This experience reminded me of Paul’s thorn in the flesh and how he had implored the Lord three times and God still didn’t remove the thorn.  He allowed Paul to go through it because he was equipped to handle it, and so are YOU!!!  2 Corinthians 12:9-10 in the Amplified Bible says,  

“But He said to me, My grace (My favor and loving-kindness and mercy) is enough for you [sufficient against any danger and enables you to bear the trouble manfully]; for My strength and power are made perfect (fulfilled and completed) and [b]show themselves most effective in [your] weakness. Therefore, I will all the more gladly glory in my weaknesses and infirmities, that the strength and power of Christ (the Messiah) may rest (yes, may [c]pitch a tent over and dwell) upon me!

1So for the sake of Christ, I am well pleased and take pleasure in infirmities, insults, hardships, persecutions, perplexities and distresses; for when I am weak [[d]in human strength], then am I [truly] strong (able, powerful [e]in divine strength).”

There is an important message found in 2 Corinthians 12 that should inspire all of us to receive the grace of God to push through challenges, and not to give up when God doesn’t answer our prayers in the way that we thought that he should, or in the timing that we insist upon. 

We learn in these moments just how resilient and powerful we are, all while God’s strength perfects our weaknesses.  When we finally get to the END of ourselves, and our need to wrestle with whatever our “thorn” is, we allow God’s glory to be seen in us, and that is what fortifies us to rely upon His voice and His instruction, so that when we get to the place that we don’t believe we are strong enough, and ready to give up we are then made able to make it through that test, accomplish that goal, and have the great privilege of saying, “I have fought a good fight, I have finished my course, I have kept the faith” (2 Timothy 4:7).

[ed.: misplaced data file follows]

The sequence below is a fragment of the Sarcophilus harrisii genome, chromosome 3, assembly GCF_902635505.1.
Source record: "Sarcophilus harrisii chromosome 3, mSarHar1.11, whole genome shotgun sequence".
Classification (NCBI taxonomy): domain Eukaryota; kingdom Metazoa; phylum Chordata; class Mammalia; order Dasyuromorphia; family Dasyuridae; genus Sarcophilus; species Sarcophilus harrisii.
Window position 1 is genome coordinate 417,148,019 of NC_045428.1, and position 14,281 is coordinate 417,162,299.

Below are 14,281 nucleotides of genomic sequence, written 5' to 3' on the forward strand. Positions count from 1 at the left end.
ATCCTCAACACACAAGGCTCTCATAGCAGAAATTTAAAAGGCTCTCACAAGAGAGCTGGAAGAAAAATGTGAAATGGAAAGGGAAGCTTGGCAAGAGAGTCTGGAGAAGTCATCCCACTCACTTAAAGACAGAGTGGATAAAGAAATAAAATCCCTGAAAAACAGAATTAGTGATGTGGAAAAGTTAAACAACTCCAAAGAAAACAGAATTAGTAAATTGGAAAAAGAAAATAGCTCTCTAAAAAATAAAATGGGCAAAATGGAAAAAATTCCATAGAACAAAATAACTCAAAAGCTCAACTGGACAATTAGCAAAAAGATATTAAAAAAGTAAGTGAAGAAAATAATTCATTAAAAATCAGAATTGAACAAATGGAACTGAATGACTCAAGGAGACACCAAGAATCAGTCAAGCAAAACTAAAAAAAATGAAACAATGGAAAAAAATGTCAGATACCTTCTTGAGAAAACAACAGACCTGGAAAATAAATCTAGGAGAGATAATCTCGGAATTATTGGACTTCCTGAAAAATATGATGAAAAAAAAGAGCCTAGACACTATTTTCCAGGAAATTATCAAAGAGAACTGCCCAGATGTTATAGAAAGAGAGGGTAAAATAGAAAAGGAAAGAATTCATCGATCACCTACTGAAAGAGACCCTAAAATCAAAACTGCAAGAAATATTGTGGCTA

And we know that at the end of it all there is a crown of righteousness for our, I CAN.

Myána Chartese on devotional divaMyána Chartese, a native of Clinton, MD centers her writing on faith.  Besides her blog, she loves exploring writing poetry, plays, short stories, songs and movies. She published her first book in 2012, The Memoir of a Red Bottom Shoe, and her 2nd book Super Faith (a children’s book) is set to be released shortly.  Myána has a heart for God and desires to empower, encourage, and uplift women through the ministry of writing and public speaking.

photo credit: Sunday Picnic via photopin (license)

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Father of the Year

father of the year alisha ritchie devotional diva[Guest post by Alisha Ritchie: When you think about how many children He has, God really is Father of the Year, isn’t he?]

“See what great love the Father has lavished on us, that we should be called children of God!” 1 John 3:1 NIV

Sometimes I feel so overwhelmed.   With two kids, it seems that I am always on the go and my children are too.  When you combine school, homework, basketball practice, gymnastics, projects for school, guitar lessons, and church, it makes for a VERY FULL week.  We stay busy, busy, busy!  

I love my kids with all my heart and am tickled they want to be involved in so many activities.  I hope it helps to make them well-rounded individuals.   However, our chaotic schedule does make it difficult to keep up with everything.